1. Sounds fun. I have two vintage VMs, DOS622/Win3.11 and Win98 for gaming on both VMware and UTMapp (QEMU gui on iOS) and I have been trying hard to understand that syntax for a bit more modern VMs such as Win XP and 7, using homebrews QEMU 5 on my Mac. Not having very good luck so far in terms of speed.

    I also plan to try and build old macOS Snow Leopard and System 7 or macOS 9.x with QEMU just for fun. I’ve never used the last two as a kid. What about OS/2 Warp? I remember my dad using it one day. All I want is to ditch VMware for good and understand better the QEMU things. The only reason I am still on VMware is because of Grand Prix 4 game, supposed to run on XP with ease (as a kid, I do remember playing it with XP!!) but it could only run in W10 VMware VM. Oh dear.

    Anyway I’m able to play GP2 and GP3 which is awesome for now. And trying to find time, peace and concentration to remember how I used to code things in VB3 with Win3.11.

  2. I’m not much of a fan of the new Qemu syntax. The old syntax for specifying drives was much more terse, whereas now I have to remember the extra words to tell it it’s a raw disk image instead of it just guessing that. Also the default NIC has meant that I accidentally exposed something to the Internet that I didn’t want to, and it’s not as simple as putting a wrapper script around it because I have a lot of different versions floating around.

    • Yes it is… kind of showing off why you have gigabytes of stuff to orchestrate command line flags now.. This isn’t even touching things like differential disks, and things like shared memory busses and all the other fancy stuff.

      I’m getting into the “-net none” type habit as of late, along with turning off serial & parallel as it just wastes resources.

      Qemu doesn’t care about legacy stuff, so we are always at their trendy whims.

  3. Sorry, I am coming late to this post, but I also wanted to chime in here. I’ve actually had good luck with the newer versions of QEMU, though stability and speed really seems to depend on what you are doing. For example, for reasons I can’t quite understand FreeDOS seems very sluggish (which seems counterintuitive to me, but whatever.)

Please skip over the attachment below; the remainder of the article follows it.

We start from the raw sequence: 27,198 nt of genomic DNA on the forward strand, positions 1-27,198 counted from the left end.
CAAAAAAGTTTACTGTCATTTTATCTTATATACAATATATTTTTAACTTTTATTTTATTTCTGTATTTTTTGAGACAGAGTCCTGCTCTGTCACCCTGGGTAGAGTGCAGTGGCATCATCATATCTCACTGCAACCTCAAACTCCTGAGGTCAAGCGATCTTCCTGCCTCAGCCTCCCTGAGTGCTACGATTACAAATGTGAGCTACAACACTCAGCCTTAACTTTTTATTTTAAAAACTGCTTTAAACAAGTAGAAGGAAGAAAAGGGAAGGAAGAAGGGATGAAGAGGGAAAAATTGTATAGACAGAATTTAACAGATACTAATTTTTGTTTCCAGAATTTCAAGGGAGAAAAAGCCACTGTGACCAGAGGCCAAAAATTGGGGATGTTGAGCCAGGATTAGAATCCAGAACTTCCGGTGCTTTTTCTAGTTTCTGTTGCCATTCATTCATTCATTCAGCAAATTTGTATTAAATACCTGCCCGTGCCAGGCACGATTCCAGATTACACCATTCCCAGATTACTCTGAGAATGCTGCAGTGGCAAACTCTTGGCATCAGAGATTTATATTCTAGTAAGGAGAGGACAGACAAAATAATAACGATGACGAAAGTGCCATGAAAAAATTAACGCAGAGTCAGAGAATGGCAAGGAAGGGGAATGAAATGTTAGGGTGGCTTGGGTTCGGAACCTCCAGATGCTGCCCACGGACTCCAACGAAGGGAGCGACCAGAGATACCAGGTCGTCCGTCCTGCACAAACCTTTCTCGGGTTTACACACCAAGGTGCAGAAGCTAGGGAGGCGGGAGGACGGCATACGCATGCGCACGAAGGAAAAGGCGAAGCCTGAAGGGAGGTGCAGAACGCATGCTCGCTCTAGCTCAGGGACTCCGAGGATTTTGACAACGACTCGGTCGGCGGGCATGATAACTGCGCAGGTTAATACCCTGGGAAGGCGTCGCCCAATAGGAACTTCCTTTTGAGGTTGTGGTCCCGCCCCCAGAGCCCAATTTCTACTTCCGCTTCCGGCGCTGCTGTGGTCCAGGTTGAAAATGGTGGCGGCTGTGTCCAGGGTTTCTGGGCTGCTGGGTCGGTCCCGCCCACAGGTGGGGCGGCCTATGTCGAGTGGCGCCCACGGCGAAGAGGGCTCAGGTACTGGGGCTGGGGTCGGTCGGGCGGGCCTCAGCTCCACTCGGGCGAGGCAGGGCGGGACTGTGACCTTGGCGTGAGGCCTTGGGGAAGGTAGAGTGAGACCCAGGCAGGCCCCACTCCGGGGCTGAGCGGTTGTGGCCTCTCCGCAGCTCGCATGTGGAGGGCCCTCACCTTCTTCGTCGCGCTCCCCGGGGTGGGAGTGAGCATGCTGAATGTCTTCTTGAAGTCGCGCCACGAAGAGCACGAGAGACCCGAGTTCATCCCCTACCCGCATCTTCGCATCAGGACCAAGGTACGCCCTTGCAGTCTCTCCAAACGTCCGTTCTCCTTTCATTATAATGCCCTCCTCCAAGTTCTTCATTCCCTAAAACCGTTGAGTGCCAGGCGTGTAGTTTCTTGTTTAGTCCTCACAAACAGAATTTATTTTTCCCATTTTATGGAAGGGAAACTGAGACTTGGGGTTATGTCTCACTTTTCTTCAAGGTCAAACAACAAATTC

I just wanted to add that I recently adapted Michael Engel’s NeXT busmouse patch to the newest release candidate (5.1.0-rc3). With the OpenStep 4.2 update and its VESA driver you get a visually pretty setup. It still seems a little wobbly at times, but it is workable. I haven’t had time to fight with the network card, but I hope it can be figured out.

    I’m not sure if someone else has done this, but if not I’d be happy to share the patch. Alas, I don’t have a place to stick it on the web. Neozeed, maybe you could help there if you think it could have some value.

    Cheers!

    • Id be MORE than happy to host the patch, and go over it.

      I like sourceforge as it’s been around for eons, so it’s not trendy and will probably be around a bunch more (they got new owners and fired the guy that did the trojan shit, and removed it everywhere, although I know in the PR space the damage is done)…

      you can email me with my user @gmail.com

      • Hi neozeed, Did you get any response from Astromike for adapted Michael Engel’s NeXT busmouse patch to the newest qemu? It would be great to have this available somewhere.

        I just tried to run Rhapsody with latest qemu. I managed to get though dreaded PIIX “Interrupt timeout” patching hw/intc/i8259.c, but I got stuck at PS/2 mouse that is jumping randomly in qemu.

        So the most straightforward workaround would be busmouse support updated for latest 5.x qemu. But I lack time and skills to do it 🙁

        Cheers, Adam.

  4. > For additional fun, the serial port can be set to a MS Mouse port, although I haven’t tested it as of yet.

    I have, and I don’t think it works, but I can’t tell why. I’m trying to not dig into qemu+CuteMouse’s source code myself… not again/more.

    I opened a bug in the bug tracker ( https://bugs.launchpad.net/qemu/+bug/1888663 ), but I assume it’s really low on the priority list. If anyone can get it working, I’d be happy to hear it!